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HealthMost PopularWoman Was Struck Down By Rare Illness Which Left Her Paralysed – After She Dismissed The Symptoms As A COLD

Woman Was Struck Down By Rare Illness Which Left Her Paralysed – After She Dismissed The Symptoms As A COLD

A woman was struck down by a rare illness which left her paralysed – after she dismissed the symptoms as a COLD.

Danielle McGuinness, 29, was rushed to hospital when she began to lose the feeling in her hands and legs hours before she was due to jet off on a dream holiday.

Danielle, from Glasgow, had spent months planning a four-week holiday to Cambodia and Vietnam, where she was going to volunteer to teach English.

She had been suffering from a bad cough and sickness in the weeks leading up to the holiday but had put it down to having a cold.

But the day before she was due to leave, on January 8, Danielle started to feel numbness in her limbs and went to her GP.

Danielle, a train manager, said her doctor told her the symptoms were anxiety stemming from her upcoming trip.

Unconvinced by the diagnosis, Danielle, who now lives in Bournemouth, quickly began to deteriorate, forcing her terrified mum, Jessie, to call an ambulance.

In hospital, she was diagnosed with Guillain-Barré syndrome – a rare and serious condition which affects the nerves.

She was placed into an induced coma as the condition attacked her lungs

When a terrified Danielle woke up in intensive care, she was paralysed from the head down and unable to speak.

Danielle said: “I had some cold symptoms through Christmas and New Year.

“I had a really bad cough and I was throwing up but I was thinking ‘just keep going to work because you’re off for a month’.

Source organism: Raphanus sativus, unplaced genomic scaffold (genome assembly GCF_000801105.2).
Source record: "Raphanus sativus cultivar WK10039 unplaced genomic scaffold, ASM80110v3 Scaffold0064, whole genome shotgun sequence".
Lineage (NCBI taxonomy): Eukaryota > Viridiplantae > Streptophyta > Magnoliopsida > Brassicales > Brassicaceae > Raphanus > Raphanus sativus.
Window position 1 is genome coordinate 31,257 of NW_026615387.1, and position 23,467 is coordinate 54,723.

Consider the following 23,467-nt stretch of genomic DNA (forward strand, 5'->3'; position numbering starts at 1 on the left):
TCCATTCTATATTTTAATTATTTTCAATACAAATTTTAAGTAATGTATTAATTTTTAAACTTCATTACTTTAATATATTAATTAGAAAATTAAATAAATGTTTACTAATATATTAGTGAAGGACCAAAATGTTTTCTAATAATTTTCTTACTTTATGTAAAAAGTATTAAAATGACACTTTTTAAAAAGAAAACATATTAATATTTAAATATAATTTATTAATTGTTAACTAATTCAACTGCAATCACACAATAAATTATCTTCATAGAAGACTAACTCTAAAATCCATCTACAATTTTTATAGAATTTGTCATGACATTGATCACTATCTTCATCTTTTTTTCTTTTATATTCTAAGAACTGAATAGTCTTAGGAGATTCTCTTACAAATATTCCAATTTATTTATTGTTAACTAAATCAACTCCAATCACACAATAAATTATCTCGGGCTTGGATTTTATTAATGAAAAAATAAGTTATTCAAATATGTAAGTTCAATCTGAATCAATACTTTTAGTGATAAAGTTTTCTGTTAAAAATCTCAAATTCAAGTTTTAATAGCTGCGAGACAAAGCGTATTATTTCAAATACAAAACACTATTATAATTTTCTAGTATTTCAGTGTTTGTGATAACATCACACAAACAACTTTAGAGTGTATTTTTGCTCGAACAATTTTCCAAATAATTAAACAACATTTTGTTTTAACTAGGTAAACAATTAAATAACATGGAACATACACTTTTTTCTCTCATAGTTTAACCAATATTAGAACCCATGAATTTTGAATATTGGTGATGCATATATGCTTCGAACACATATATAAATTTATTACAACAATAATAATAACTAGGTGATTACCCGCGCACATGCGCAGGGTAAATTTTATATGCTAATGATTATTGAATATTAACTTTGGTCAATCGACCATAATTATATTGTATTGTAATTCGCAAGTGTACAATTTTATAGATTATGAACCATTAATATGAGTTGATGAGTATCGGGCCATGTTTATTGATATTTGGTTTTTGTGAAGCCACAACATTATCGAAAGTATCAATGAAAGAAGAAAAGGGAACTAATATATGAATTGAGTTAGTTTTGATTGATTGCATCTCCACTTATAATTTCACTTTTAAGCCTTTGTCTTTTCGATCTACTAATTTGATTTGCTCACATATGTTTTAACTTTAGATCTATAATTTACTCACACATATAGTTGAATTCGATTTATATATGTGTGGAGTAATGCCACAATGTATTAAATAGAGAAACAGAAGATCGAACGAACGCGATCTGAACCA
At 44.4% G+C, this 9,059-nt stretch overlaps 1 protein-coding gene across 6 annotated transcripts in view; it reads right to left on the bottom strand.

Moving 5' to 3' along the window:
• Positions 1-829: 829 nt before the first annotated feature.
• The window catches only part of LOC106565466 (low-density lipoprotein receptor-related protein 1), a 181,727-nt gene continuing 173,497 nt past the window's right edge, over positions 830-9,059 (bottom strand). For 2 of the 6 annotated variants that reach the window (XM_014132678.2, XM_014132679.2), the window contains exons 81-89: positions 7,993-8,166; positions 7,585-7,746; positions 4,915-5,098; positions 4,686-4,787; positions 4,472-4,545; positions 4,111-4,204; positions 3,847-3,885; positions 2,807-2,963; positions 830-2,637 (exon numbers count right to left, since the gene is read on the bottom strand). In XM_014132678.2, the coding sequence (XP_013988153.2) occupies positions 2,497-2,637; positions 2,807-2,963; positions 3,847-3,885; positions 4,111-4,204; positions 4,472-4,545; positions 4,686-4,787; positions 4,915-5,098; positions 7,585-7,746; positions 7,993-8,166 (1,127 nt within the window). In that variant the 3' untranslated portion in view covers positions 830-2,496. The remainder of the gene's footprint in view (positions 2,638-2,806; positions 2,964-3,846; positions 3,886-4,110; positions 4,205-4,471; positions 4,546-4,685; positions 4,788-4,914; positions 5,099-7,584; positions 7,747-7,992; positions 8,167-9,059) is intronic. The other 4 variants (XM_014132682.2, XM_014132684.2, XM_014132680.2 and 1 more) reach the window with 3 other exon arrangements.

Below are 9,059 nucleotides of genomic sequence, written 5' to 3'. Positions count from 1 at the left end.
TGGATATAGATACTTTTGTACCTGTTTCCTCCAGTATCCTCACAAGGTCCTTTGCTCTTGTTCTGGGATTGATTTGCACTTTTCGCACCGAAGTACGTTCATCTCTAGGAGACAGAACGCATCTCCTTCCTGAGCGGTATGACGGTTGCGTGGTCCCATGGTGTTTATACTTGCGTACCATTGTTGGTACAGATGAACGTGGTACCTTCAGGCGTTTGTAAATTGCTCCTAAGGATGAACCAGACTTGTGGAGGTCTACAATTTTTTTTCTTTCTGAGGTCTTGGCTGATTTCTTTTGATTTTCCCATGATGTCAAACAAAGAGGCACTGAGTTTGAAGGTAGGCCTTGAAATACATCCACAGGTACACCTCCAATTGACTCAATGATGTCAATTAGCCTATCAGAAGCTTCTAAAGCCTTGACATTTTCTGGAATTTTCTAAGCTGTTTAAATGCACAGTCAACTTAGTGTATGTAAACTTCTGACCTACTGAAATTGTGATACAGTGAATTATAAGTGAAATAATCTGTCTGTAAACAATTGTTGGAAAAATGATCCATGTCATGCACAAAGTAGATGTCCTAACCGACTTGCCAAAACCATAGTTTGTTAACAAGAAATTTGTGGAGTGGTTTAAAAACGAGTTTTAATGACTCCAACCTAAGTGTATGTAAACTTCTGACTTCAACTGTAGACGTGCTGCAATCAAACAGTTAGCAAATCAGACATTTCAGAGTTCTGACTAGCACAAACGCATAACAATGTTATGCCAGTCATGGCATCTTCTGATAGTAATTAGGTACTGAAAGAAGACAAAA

“You never think these things are as serious as they are.”

She spent 11 weeks in the Royal Bournemouth Hospital undergoing gruelling physiotherapy.

Danielle said: “That was the lowest point. I was lying in a bed for 11 weeks so my muscles wasted away.

“I had to learn how to do everything again, how to brush my hair, how to sit up – like a baby.”

Danielle looked to be on the mend but, a relapse followed by a gallbladder condition, saw her back in hospital last month.

She said: “It’s the hardest journey I’ve ever been through and it’s driving me mad being at home every day, not being able to do something and always wondering if it’s coming back.

“I want to know what caused this, why this happened to me, why I’m the one in 50,000 but, I don’t know if I ever will.”

It’s almost impossible to detect what causes the condition, although doctors suspect Danielle may have been battling a virus over Christmas which spiralled out of control.

She has learned to walk unaided and can manage almost all of her care on her own, but the constant fatigue and relapses may stay with her forever.

Danielle remains positive and plans to write a book about her experience to help other people with the condition as well as completing her travel to Asia.

She said: “It’s definitely not put me off travelling, I see it as a journey I have to complete.

“I’m a pretty positive person, although this has tested me, but if I can help someone else see there’s another side to this condition, it’ll be worth it.”

Danielle and mum Jessie Campbell, 54, moved to Bournemouth about seven years ago.

Danielle said she was left staggering when she was struck down by the illness.

She said: “In the weeks leading up to the trip I had cold symptoms.

“But this time I had numb feet and hands and I had lost the power to walk.

“I staggered when I was going to have a shower.

“I suffer from anxiety anyway, so I went to the GP in Bournemouth and they said it was anxiety for my trip.

“I knew it wasn’t anxiety and I don’t know the reason why they thought that.

“I wanted to go home and sleep it off. I just wanted to go to Cambodia.

“But during that night it got worse and I felt numb up to my waist.

“My mum phoned 111 and they advised her to call an ambulance because this wasn’t normal.

“I got to the hospital and got a few tests done and they knew what the condition was.

“The doctors kept monitoring my breathing to make sure the condition wouldn’t attack my lungs, which it didn’t for a few days.

“But the doctors at the Royal Bournemouth Hospital were absolutely amazing, they saved my life.

“I can walk unaided now but only for a short distance, I’m on the mend.”



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